But the capsule was empty. The Soviet authorities initially claimed that Gagarin landed inside his craft, thus abiding by the sporting code of the International Aeronautical Federation, which records achievements in flight.
Years later, fellow cosmonaut and space artist Alexei Leonov – the first man to walk in space – made an accurate painting of Gagarin's landing. It showed the Vostok capsule descending on a red-and-white ringed parachute, just as the schoolgirls saw it – but Gagarin floats behind it in his red spacesuit under a separate parachute. Gagarin landed about 10 minutes after ejecting from Vostok. He had circled Earth in just under two hours.
A farmer and her daughter, tending a calf, had observed the strangely clad figure make his descent. They were astonished, but also suspicious. A year earlier, American pilot Gary Powers had been shot down in his U2 spy plane and parachuted into captivity, much to the delight of Soviet premier Nikita Khrushchev.
Gagarin later said: "When they saw me in my spacesuit and the parachute dragging alongside, they started to back away in fear. I told them, don't be afraid, I am a Soviet like you, who has descended from space. I must find a telephone to call Moscow!" The peasant women in their headscarves embraced him. The first human spaceflight was safely over. Gagarin was feted around the world, meeting heads of state and premiers, charming all with his broad smile, smart uniform and sincerity. He was mobbed when he visited London and Manchester, meeting Prime Minister Harold Macmillan and having lunch with the Queen. But his wife said she saw more of him on television than at home.
Just seven years after his space flight, Gagarin died in March 1968 when his MiG-15 jet fighter crashed in a forest outside Moscow. Many conspiracies have been built on the unanswered questions which surrounded the crash – that he was drunk, suicidal, or assassinated. Since formerly secret files have been made available, most investigators have concluded that technical failure of the plane, or a close encounter with another aircraft, was the true cause.
l A statue of Gagarin will be unveiled near Admiralty Arch in London in July to coincide with the 50th anniversary of his UK visit. He has a stone at Skara Brae in Orkney, and a street, Gagarin Way, is named after him in the Fife mining village of Lumphinnans. Tomorrow night, Yuri's Night will be celebrated around the world with various events. A free film, First Orbit, is also being launched on the internet.
See http://yurisnight.net and http://www.firstorbit.org/
'The shock was that they got there before we did'
AMERICAN astronaut Dick Gordon, whose grandfather emigrated from Aberdeenshire, distinctly remembers where he was on 12 April, 1961 when Yuri Gagarin beat his nation into space.
"When Yuri flew, I was a young flight instructor in a fighter squadron in Miramar, California. Once the Russians got into orbit, and we followed with our own satellite, we knew very well that humans were going to be next. The shock was that they got there before we did."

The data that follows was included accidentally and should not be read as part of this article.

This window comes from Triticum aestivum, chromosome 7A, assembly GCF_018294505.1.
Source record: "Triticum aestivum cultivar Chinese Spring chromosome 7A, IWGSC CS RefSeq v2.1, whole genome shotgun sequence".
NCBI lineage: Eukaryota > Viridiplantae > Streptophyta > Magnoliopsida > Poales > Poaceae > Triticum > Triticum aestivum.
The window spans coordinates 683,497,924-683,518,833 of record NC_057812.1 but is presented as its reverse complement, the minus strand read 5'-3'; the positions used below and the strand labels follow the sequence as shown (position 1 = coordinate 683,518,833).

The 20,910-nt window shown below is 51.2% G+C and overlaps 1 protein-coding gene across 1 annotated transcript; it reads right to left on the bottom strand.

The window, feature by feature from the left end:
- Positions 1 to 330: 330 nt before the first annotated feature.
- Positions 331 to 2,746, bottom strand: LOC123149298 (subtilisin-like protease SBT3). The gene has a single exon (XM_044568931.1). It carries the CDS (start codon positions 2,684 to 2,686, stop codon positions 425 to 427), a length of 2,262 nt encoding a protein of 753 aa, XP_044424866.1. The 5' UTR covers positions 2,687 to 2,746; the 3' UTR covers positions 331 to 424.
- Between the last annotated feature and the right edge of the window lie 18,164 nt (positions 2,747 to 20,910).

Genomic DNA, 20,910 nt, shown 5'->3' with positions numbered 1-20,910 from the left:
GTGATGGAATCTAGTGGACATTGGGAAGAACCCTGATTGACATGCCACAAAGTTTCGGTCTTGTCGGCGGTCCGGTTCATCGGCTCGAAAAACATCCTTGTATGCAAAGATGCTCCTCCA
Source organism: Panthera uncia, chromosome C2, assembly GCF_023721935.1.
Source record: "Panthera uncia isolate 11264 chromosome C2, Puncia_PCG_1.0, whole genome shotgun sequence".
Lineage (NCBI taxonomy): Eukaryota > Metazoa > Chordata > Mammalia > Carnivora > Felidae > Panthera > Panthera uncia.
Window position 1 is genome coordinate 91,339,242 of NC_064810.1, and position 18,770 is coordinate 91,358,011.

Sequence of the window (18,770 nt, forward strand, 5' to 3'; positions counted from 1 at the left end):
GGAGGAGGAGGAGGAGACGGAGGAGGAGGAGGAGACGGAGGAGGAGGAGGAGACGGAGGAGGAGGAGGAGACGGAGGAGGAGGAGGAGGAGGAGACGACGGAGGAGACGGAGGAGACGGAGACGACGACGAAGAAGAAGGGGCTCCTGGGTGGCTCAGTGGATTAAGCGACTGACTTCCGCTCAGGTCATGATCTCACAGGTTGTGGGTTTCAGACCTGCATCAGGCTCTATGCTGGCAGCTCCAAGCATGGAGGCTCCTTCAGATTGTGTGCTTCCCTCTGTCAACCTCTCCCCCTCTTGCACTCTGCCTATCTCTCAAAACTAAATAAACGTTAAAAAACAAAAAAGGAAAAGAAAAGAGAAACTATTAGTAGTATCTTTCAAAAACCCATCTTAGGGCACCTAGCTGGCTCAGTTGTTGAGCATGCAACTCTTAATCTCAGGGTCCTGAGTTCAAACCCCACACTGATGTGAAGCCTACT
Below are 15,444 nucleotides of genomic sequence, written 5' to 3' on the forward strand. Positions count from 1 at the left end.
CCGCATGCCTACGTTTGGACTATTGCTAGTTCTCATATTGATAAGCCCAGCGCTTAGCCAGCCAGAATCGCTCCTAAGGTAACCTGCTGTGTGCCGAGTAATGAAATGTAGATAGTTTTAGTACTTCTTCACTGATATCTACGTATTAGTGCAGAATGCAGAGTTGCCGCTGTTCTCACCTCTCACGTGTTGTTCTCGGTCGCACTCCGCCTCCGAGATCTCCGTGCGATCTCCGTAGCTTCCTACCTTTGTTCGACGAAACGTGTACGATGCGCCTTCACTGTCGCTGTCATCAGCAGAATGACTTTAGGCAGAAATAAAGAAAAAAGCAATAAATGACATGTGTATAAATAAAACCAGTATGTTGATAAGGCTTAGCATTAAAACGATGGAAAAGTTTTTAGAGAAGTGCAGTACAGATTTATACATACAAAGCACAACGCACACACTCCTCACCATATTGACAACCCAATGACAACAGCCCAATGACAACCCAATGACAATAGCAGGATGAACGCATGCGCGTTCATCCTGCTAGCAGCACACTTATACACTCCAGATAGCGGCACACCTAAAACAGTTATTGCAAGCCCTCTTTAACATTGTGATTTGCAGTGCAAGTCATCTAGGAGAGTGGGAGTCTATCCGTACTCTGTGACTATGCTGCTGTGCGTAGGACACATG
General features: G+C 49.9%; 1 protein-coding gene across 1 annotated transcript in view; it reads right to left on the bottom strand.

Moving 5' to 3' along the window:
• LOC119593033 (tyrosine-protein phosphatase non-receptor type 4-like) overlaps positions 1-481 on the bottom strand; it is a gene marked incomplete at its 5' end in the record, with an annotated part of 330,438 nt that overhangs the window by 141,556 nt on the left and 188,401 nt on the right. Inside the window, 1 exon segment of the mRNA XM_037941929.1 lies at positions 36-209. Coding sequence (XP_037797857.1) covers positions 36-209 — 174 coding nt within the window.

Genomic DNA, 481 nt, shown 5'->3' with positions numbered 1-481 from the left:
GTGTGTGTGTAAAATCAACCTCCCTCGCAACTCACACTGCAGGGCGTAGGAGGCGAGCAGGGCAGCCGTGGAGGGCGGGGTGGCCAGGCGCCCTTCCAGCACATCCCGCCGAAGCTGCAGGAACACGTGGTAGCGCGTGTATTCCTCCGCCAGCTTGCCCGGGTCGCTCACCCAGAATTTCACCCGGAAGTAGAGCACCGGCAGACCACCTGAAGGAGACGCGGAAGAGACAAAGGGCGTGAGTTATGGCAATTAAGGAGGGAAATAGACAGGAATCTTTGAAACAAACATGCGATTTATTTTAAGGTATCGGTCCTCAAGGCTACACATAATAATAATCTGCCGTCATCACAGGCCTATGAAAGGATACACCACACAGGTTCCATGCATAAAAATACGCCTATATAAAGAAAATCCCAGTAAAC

Gordon's first space flight was Gemini XI with another naval aviator Pete Conrad. Gordon undertook a spacewalk which was so exhausting he fell asleep in open space. Gordon was selected as command module pilot for Apollo 12, the second lunar landing in November 1969, just months after Neil Armstrong's historic descent. They rode into orbit through a thunderstorm, before Gordon remained close above the Moon while his two colleagues landed for a two-day stay.
He was to be commander of Apollo 18 and set for a moonwalk himself, when the programme was prematurely curtailed at Apollo 17.
Despite the Cold War rivalry, Gordon met several Soviet cosmonauts and remains good friends with Alexei Leonov, the first man to walk in space.
When Armstrong and Buzz Aldrin finally set down on the Moon's Sea of Tranquillity in July 1969, a year after Gagarin's death, they laid a Russian medal in his honour in the dust.
'We built the rocket in which Gagarin flew ...'
SOVIET cosmonaut Georgi Grechko, who turns 80 next month, was a friend of Yuri Gagarin and was closely involved in the construction of his spacecraft. Grechko worked in the design office of the mastermind of the Soviet space programme, Sergei Korolev.
"We made the rocket for Gagarin, and the ship in which he flew. We sat in our workplaces and listened to the broadcast of Gagarin's flight from launch to landing," he recalls.
When Gagarin landed, their first reaction was relief: "The first cosmonaut was still alive and well, and our technical equipment, to which Gagarin entrusted his life, worked properly." Grechko later flew in the rockets that he helped design, and made three space flights.
Grechko remembers the day Gagarin died. "His plane failed to return and as time passed we realised all the fuel must have been used up." A crash site was then found and, first, searchers found the body of an instructor who was on board. "This kindled hope Gagarin had escaped by parachute, but then they found Gagarin's remains."
Grechko knows Scotland well. He came to Edinburgh and Glasgow in 2007 with the Association of Space Explorers, the exclusive club of people who have orbited the Earth. He returned in 2008 to Inverness and Orkney, where he laid the Gagarin stone at Skara Brae.